Proceedings Of The Marine

FALL 2014

Proceedings magazine is a communication tool for the Coast Guard's Marine Safety & Security Council. Each quarterly magazine focuses on a specific theme of interest to the marine industry.

Issue link: http://uscgproceedings.epubxp.com/i/381781

Contents of this Issue

Navigation

Page 30 of 70

28 Proceedings Fall 2014 www.uscg.mil/proceedings waterways are more than 50 years old. Today, the Water Resources Development Act authorizes civil works projects under the purview of the U.S. Army Corps of Engineers, funded via the Harbor Maintenance Trust Fund and Inland Waterways Trust Fund. The latest version of this legislation, the Water Resources Development Act, was signed into law by President Obama on June 26, 2014. The new legislation addresses challenges by streamlining the project delivery process, promoting fscal responsibility, and strengthening our water transportation networks. 4 Safeguarding the MTS Safeguarding maritime commerce is more than just ensur- ing physical security. Security comes in the form of a resil- ient system that can weather storms or other events. In the years ahead, freight volumes are slated to increase. This means more freight will fow in and out of U.S. ports and on our waterways, highway systems, and rail systems. Federal agencies, local/municipal and state governments, industry, shippers, and operators all have an active role in safeguard- ing maritime commerce. The main federal agencies involved in safeguarding the MTS include: • U.S. Coast Guard: There is an increased need for Coast Guard services, encompassed over six programs: mari- time security operations, maritime law enforcement, maritime prevention, maritime response, defense oper- ations, and marine transportation system management. • U.S. Army Corps of Engineers: The Corps of Engineers has been charged with maintaining and improving nav- igable waterways. Its nine business areas and its civil works mission ensure a quality marine transportation system. It will be challenged in completing existing con- struction projects, along with operating and maintain- ing existing water resources infrastructure. • The Environmental Protection Agency: EPA regula- tions mitigate environmental impact and establish the correct dredge spoils placement, evaluate greenhouse emissions, assess climate change, and address ballast water requirements. • U.S. Maritime Administration: The Maritime Admin- istration is the key advocacy agency for the U.S. mer- chant marine and supports the MTS, including the U.S.-fagged feet and America's marine highways, and administers several programs that support the mer- chant marine. • U.S. Customs and Border Protection: The U.S. Customs and Border Protection enhances our nation's global competitiveness and facilitates safe and legitimate inter- national trade. Additionally, increased interagency cooperation among federal agencies through federal advisory committees, the Committee on Marine Transportation Systems, and other joint efforts must continue, as the maritime realm evolves. Benefts Put simply, every American citizen benefts from a safe and resilient MTS. Farmers and coal miners beneft from export activity, the American consumer benefits from efficient container terminals and effcient intermodal connections at ports that can quickly move goods to market. Terminal operators, longshoremen, and tugboat operators benefit from vessel port calls. Rig workers, roustabouts, offshore supply vessel personnel, and dynamic positioning opera- tors beneft from the Gulf of Mexico energy trade. Merchant mariners beneft from having safe vessels on which to work that provide an opportunity to practice their craft. As an industry, we must continue to champion this largely hidden gem that employs hundreds of thousands of Ameri- cans, while ensuring our foothold in the global domain. About the author: LT Jonathan Hsieh is a Coast Guard Reserve offcer, currently employed by the U.S. Maritime Administration Offce of Policy and Plans. His previous assignments include tours on USCGC Bertholf and as program manager for the Sea Partners Campaign. He holds a B.A. in marine transportation from the California Maritime Academy, an MPA from Virginia Tech, and a U.S. Merchant Marine second mate license. Endnotes: 1. Committee on the Marine Transportation System, National Strategy for the Marine Transportation System, July 2008. 2. U.S. Department of Transportation, Bureau of Transportation Statistics, Modal Shares of U.S. Merchandise Trade Handled by Land, Water, and Air Gateways by Value and Weight: 2007. 3. Maritime Administration. 2011 U.S. Water Transportation Statistical Snapshot, November 2013. 4. House Transportation and Infrastructure Committee. The Water Resources Reform & Development Act, 2013.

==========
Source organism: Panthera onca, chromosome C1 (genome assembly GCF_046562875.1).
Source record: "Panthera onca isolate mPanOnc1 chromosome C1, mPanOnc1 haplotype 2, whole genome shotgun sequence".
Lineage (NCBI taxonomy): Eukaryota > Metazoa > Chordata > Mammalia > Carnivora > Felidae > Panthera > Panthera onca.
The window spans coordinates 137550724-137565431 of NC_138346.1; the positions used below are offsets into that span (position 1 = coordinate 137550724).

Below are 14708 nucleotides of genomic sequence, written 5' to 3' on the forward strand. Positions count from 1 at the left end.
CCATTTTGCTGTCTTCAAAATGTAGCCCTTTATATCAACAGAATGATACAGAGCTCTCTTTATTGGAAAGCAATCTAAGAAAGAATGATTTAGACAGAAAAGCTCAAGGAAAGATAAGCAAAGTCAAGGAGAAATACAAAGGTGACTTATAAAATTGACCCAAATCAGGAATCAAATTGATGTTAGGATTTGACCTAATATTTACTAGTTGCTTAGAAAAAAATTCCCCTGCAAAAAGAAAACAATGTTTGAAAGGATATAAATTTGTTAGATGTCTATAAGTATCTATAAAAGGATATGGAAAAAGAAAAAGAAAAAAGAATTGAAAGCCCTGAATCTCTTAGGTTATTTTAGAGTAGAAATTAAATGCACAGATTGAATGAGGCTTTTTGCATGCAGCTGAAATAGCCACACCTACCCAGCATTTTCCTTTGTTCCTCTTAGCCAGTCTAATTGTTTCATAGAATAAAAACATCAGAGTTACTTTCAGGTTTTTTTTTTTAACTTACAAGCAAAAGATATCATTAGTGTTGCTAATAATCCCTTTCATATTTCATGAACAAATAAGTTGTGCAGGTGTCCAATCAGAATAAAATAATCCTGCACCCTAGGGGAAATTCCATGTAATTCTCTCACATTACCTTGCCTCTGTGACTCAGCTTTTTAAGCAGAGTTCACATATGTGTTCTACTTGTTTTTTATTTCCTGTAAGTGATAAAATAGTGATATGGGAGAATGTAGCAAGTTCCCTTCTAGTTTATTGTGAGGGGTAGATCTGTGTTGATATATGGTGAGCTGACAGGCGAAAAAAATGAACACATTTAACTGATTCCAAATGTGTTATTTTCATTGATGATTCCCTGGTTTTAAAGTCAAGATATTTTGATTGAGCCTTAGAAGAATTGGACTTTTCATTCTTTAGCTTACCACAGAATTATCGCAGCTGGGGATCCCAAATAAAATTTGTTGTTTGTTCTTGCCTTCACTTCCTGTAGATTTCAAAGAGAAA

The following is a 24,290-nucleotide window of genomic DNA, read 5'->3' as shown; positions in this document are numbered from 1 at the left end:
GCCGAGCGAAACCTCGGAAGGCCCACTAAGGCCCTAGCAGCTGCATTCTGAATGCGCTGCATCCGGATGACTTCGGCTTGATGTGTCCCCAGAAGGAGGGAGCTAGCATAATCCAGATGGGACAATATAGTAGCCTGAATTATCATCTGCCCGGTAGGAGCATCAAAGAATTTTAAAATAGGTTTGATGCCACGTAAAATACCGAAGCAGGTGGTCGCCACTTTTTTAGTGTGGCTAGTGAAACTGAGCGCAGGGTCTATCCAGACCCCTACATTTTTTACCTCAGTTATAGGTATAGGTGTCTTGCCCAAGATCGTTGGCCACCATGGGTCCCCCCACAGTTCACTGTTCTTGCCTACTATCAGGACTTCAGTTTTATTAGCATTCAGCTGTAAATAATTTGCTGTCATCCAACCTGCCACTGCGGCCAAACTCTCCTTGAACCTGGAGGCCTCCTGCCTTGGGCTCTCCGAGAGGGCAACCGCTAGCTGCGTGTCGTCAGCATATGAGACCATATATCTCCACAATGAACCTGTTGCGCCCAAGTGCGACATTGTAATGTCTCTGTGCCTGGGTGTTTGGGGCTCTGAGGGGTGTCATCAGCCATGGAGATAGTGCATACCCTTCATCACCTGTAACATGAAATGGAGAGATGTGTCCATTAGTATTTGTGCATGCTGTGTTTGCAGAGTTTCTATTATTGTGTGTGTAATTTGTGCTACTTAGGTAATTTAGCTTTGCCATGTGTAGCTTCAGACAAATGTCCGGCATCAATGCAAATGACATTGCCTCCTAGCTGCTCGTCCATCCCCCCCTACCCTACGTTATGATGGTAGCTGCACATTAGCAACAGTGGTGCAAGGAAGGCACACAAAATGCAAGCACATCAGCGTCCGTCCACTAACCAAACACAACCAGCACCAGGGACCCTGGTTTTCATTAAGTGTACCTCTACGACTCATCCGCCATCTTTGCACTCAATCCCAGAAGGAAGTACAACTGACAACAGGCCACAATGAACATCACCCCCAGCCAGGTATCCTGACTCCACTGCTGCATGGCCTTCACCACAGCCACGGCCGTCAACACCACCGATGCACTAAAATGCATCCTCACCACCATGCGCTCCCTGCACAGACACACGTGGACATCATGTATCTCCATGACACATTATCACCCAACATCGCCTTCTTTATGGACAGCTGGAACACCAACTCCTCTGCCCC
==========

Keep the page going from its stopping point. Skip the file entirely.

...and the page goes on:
Articles in this issue

Links on this page

Archives of this issue

view archives of Proceedings Of The Marine - FALL 2014